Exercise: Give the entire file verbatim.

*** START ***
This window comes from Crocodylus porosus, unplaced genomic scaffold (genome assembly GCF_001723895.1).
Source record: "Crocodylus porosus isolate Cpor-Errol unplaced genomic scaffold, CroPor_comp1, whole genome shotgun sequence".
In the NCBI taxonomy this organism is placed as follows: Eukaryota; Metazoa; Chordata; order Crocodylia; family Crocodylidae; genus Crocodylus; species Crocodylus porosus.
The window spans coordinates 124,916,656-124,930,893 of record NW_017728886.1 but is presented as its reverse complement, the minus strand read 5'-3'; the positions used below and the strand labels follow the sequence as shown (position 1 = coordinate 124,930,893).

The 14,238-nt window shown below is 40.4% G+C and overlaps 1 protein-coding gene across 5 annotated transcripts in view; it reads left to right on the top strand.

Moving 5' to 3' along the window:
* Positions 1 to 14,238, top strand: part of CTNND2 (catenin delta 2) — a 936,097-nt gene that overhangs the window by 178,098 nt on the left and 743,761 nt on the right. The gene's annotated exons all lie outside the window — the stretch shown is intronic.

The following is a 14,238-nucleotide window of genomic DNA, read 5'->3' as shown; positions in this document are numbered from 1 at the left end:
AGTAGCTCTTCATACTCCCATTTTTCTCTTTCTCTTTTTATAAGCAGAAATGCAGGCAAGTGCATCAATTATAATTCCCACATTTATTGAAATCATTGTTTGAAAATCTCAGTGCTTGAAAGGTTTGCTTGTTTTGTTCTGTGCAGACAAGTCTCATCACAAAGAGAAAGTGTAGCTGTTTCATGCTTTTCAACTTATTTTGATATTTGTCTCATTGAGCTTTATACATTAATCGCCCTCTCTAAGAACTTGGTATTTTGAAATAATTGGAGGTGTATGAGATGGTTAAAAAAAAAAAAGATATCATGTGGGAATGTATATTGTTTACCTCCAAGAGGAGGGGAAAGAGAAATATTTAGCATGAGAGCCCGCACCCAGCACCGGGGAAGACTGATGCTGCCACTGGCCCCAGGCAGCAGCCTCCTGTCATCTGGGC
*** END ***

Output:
This window comes from Crocodylus porosus, unplaced genomic scaffold (genome assembly GCF_001723895.1).
Source record: "Crocodylus porosus isolate Cpor-Errol unplaced genomic scaffold, CroPor_comp1, whole genome shotgun sequence".
In the NCBI taxonomy this organism is placed as follows: Eukaryota; Metazoa; Chordata; order Crocodylia; family Crocodylidae; genus Crocodylus; species Crocodylus porosus.
The window spans coordinates 124,916,656-124,930,893 of record NW_017728886.1 but is presented as its reverse complement, the minus strand read 5'-3'; the positions used below and the strand labels follow the sequence as shown (position 1 = coordinate 124,930,893).

The 14,238-nt window shown below is 40.4% G+C and overlaps 1 protein-coding gene across 5 annotated transcripts in view; it reads left to right on the top strand.

Moving 5' to 3' along the window:
* Positions 1 to 14,238, top strand: part of CTNND2 (catenin delta 2) — a 936,097-nt gene that overhangs the window by 178,098 nt on the left and 743,761 nt on the right. The gene's annotated exons all lie outside the window — the stretch shown is intronic.

The following is a 14,238-nucleotide window of genomic DNA, read 5'->3' as shown; positions in this document are numbered from 1 at the left end:
AGTAGCTCTTCATACTCCCATTTTTCTCTTTCTCTTTTTATAAGCAGAAATGCAGGCAAGTGCATCAATTATAATTCCCACATTTATTGAAATCATTGTTTGAAAATCTCAGTGCTTGAAAGGTTTGCTTGTTTTGTTCTGTGCAGACAAGTCTCATCACAAAGAGAAAGTGTAGCTGTTTCATGCTTTTCAACTTATTTTGATATTTGTCTCATTGAGCTTTATACATTAATCGCCCTCTCTAAGAACTTGGTATTTTGAAATAATTGGAGGTGTATGAGATGGTTAAAAAAAAAAAAGATATCATGTGGGAATGTATATTGTTTACCTCCAAGAGGAGGGGAAAGAGAAATATTTAGCATGAGAGCCCGCACCCAGCACCGGGGAAGACTGATGCTGCCACTGGCCCCAGGCAGCAGCCTCCTGTCATCTGGGC